With only a few exceptions, the attempted Yorkshire and wherever-else-they’re-supposed-to-be-from-in-Britain accents in the Manhattan Theatre Club’s production of Richard Bean’s The Nap fail miserably, by which I mean (with a hard gaze) they are truly atrocious. This critic writes that as the son of a Yorkshireman and a Brit.
The accents of the American cast spring forth like malfunctioning bathroom taps: Perhaps that won’t matter to an American audience (although my theater buddy noticed the tonal weirdness if it). The attempt and fail made this critic wince almost to the point of standing up and pleading for the aural hell unfolding on stage to stop.
One voice started in America, briefly went to the East End of London, then Scotland, and settled on a kind of strangulated American-Mancunian. Another initially opted for Downton Abbey posh, segued to Dick Van Dyke (Mary Poppins edition), tried to go oop-North, and then devolved into an indecipherable growl.
This accent potpourri was off-putting enough, before we get to this strange play, itself an off-putting mash-up of Lock, Stock and Two Smoking Barrels, Bean’s deserved hit One Man, Two Guvnors (which came to Broadway, becoming a hit starring James Corden), and a Ray Cooney farce.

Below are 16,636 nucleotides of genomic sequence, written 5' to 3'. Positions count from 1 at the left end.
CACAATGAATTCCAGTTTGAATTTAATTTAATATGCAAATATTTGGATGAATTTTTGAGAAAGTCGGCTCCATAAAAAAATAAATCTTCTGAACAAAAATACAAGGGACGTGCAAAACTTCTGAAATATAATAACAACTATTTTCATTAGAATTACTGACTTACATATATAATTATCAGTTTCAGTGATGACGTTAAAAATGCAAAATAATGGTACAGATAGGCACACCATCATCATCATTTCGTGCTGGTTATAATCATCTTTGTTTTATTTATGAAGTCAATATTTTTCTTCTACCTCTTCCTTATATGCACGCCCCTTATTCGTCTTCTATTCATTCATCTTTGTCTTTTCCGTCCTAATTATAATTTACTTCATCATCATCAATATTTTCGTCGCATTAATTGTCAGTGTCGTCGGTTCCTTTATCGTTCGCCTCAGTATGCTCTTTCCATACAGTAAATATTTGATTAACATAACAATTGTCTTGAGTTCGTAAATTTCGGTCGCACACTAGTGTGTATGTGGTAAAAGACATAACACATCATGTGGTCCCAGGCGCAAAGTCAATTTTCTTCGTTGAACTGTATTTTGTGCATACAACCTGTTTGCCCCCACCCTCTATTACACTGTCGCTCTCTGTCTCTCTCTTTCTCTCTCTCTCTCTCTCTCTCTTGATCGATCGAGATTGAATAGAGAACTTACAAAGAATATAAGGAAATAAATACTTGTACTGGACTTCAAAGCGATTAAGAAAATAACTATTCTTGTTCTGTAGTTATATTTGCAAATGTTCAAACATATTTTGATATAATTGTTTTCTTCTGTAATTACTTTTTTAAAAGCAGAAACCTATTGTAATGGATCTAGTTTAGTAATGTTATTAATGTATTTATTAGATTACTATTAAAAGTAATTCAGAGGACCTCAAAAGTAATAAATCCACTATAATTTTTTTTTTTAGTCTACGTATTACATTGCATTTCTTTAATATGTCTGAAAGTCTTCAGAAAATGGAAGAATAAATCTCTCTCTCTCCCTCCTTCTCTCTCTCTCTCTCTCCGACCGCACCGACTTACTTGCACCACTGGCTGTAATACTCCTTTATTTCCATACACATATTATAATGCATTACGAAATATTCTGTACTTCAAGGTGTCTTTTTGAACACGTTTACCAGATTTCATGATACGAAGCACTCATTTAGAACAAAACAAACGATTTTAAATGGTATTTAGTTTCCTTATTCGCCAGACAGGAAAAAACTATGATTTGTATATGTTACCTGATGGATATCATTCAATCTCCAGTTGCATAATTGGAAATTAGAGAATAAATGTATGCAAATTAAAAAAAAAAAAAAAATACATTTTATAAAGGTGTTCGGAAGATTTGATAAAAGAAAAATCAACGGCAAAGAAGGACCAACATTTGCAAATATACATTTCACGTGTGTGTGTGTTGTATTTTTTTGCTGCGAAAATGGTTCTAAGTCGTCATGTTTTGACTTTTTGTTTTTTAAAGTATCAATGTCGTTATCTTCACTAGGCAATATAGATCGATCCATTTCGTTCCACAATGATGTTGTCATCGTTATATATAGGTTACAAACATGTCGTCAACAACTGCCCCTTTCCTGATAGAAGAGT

It is set in the world of snooker (another favorite game of this critic, who started playing it as a young boy) and begins in the knackered confines of a snooker room of a Royal British Legion club in Sheffield, South Yorkshire.
The “nap” on a snooker table is the bunching of fibers running against the smooth direction of the baize, which can affect the speed and direction of the balls. And so, I guess, the play seeks to animate humorously the characters and activities around the game upsetting its smooth running; these are the non-diamonds in snooker’s rough.